But that doesn’t mean the interested employees are dead in the water, says Kirsten. Whether or not the assignee has taken on SUSA’s assets, they “can conduct negotiations, and play middleman between the owner and that group that wants to acquire the assets.” Likewise, even once the assignment has been made to that special-purpose LLC — at which point it ceases to be Anchor in a legal sense, says Berman, and becomes a collection of assets organized under whatever that vehicle is named — those employees can still bid on the firm like any other interested party.

For its part, ABU announced on Monday that it has partnered with a law firm and a nonprofit that specializes in employee ownership issues, and is working on a way to accept smaller grassroots contributions, too.

Could a group of workers really be competitive in an open auction for the company formerly known as Anchor? It depends first and foremost on how much money they’re able to scrape together, obviously, and that remains to be seen. But having worked the plant and made the beer, they may have something going for them in the ABC process. Kirsten, at BARG, says that unlike startups that fail with barely any hard assets, businesses like breweries “are typically worth more if they are functioning and are capable of functioning than they are if you start taking them apart.” This could favor an offer from the employees, whose goal is to operate Anchor as a going concern; it could also make their group an attractive partner for third-party investors who’d benefit from having a skilled workforce with specific knowledge of the plant ready to go from day one. “The brand’s not worth a damn if the beer isn’t good,” Kirsten adds.

That’s not to say that Anchor won’t be sold off piecemeal, mind you, or that the employee group won’t be an underdog in an open field of potential buyers. It can be, and they almost certainly will be. If a third-party buyer materializes and wishes to purchase just the intellectual property and recipes to Anchor’s beers, it’s incumbent on the assignee to evaluate the deal on merit. (It’s not clear whether such a scenario could enable would-be buyers to end-around ABU and resurrect the Anchor brand with non-union labor. The union’s business agent with the ILWU, Pedro de Sá, tells Hop Take that “the contract does not bind any successor to it,” adding that this was a “sticking point” in negotiations and a factor in the decision to accept a one-year contract, rather than the standard three-year agreement. “We thought we were going to have another pass at it next year.”)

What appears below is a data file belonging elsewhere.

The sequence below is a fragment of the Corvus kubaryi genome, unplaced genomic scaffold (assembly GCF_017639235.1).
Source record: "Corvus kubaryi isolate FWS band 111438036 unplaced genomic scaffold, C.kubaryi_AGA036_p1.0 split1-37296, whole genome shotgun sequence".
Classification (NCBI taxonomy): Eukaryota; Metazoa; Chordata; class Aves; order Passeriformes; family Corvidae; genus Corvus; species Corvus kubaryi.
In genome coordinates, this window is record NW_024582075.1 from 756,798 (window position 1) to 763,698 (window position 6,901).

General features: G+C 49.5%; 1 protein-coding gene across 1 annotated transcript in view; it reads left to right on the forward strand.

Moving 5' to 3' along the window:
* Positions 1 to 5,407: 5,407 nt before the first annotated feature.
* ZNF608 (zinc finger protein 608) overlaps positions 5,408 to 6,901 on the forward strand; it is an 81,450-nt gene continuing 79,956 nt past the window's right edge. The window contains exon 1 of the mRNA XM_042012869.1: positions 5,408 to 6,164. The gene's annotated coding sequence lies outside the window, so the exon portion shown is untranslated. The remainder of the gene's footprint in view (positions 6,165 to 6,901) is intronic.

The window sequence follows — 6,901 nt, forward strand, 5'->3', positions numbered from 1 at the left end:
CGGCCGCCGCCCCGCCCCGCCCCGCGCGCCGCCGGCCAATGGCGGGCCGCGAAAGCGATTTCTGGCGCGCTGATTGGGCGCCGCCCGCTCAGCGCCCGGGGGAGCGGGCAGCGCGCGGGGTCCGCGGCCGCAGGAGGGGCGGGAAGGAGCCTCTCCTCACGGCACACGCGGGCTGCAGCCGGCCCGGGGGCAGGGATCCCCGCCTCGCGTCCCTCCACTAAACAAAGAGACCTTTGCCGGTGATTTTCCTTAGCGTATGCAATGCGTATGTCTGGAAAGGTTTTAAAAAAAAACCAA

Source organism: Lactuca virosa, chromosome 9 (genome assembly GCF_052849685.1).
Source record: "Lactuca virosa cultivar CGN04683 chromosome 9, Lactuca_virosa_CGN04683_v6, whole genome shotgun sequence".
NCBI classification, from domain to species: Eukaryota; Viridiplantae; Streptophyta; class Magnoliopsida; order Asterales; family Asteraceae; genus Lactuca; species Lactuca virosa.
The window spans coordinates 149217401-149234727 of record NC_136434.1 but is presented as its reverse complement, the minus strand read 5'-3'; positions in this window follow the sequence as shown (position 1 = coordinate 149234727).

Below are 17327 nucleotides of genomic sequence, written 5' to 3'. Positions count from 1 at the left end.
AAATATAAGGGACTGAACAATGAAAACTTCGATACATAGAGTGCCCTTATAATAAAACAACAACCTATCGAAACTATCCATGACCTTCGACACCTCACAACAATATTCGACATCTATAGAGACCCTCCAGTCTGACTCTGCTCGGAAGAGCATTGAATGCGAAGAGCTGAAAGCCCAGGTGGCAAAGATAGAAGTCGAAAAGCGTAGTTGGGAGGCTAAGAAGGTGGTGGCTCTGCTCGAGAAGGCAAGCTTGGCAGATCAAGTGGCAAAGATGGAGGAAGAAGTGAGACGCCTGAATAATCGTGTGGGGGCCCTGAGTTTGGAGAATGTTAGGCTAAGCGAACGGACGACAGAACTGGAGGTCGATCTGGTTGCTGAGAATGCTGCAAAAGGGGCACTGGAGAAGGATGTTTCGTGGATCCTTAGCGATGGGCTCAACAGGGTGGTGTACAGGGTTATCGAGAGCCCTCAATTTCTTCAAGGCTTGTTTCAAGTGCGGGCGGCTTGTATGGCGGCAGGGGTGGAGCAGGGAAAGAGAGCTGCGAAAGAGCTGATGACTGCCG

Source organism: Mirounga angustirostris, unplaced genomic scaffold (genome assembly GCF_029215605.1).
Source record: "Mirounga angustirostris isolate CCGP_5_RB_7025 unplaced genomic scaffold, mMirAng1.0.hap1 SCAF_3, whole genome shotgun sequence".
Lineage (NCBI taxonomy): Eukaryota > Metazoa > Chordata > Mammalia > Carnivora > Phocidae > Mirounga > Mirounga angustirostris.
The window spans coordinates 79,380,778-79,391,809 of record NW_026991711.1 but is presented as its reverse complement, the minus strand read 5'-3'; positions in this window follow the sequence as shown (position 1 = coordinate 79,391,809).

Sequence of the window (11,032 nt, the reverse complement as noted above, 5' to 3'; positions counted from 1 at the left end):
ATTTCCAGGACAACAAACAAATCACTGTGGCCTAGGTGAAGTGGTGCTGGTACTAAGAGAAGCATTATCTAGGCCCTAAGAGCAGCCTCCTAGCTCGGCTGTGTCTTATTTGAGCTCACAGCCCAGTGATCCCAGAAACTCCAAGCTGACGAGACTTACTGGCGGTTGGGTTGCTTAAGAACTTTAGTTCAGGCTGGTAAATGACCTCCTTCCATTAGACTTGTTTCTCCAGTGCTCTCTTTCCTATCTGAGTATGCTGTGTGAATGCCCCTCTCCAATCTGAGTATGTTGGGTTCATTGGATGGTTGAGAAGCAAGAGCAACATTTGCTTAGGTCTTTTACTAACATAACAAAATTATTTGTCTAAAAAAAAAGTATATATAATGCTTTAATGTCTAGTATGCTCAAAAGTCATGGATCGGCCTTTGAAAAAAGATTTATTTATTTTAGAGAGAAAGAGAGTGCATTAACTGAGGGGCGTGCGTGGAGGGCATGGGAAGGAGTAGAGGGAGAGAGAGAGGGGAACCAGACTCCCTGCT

“Every case is different. Everyone is fact driven,” says Berman, who literally wrote the book on this method. If a buyer puts forth a big cash offer, and the assignee believes it’s the best they can get, and the most important creditors favor it, it won’t matter whether it’s for the entire operation, or just part of it. The assignee, as a fiduciary, can take into account cultural factors like Anchor’s indelible historic and cultural importance to San Francisco and the American brewing industry, but they can’t take a demonstrably worse offer when there’s a better one on the table.

What about a hypothetical gray-area situation where an investor group offers $15 million in cash for Anchor, and the employees muster $10 million, mostly financed? “It’s hard,” says Berman, because “promises to pay are only as good as the promise.”

​​🤯 Hop-ocalypse Now

Recently, we discussed the USPS Shipping Equity Act (H.R. 3721), which would make it legal for the Postal Service to deliver beer in states where it’s legal to do so. A common objection to this common-sense reform (often echoed by distributors that would rather not broaden brewers’ routes to market) is that such a move would result in a rash of underage drinking by “tech-savvy, innovative, rabble-rousing teenagers” bypassing the ID check at their local store. This isn’t really supported by relevant data, but what are you — a nerd?! Anyway, you know who’s not worried about increasing teen access to alcohol? Lawmakers in the seven states since 2021 that have lowered the age at which kids can begin bartending, according to a new report from the progressive Economic Policy Institute. In West Virginia, that age is now 16; Wisconsin is currently considering a bill that would allow 14-year-olds to work behind the stick.

📈 Ups…

A handful of recently launched brewing scholarships have already started producing more qualified, diverse employees for the industry’s workforce… Scan data for the past 52 weeks year-over-year still shows beer volumes down, but the Fourth of July delivered an 8.3 percent bump

📉 …and downs

Anheuser-Busch InBev is laying off around 380 U.S. employeesModelo, Constellation Brands’ golden-foiled golden goose, is reportedly having some nasty keg issues… Future former GOP presidential candidate Ron DeSantis is now trying to draft off the Bud Light backlash…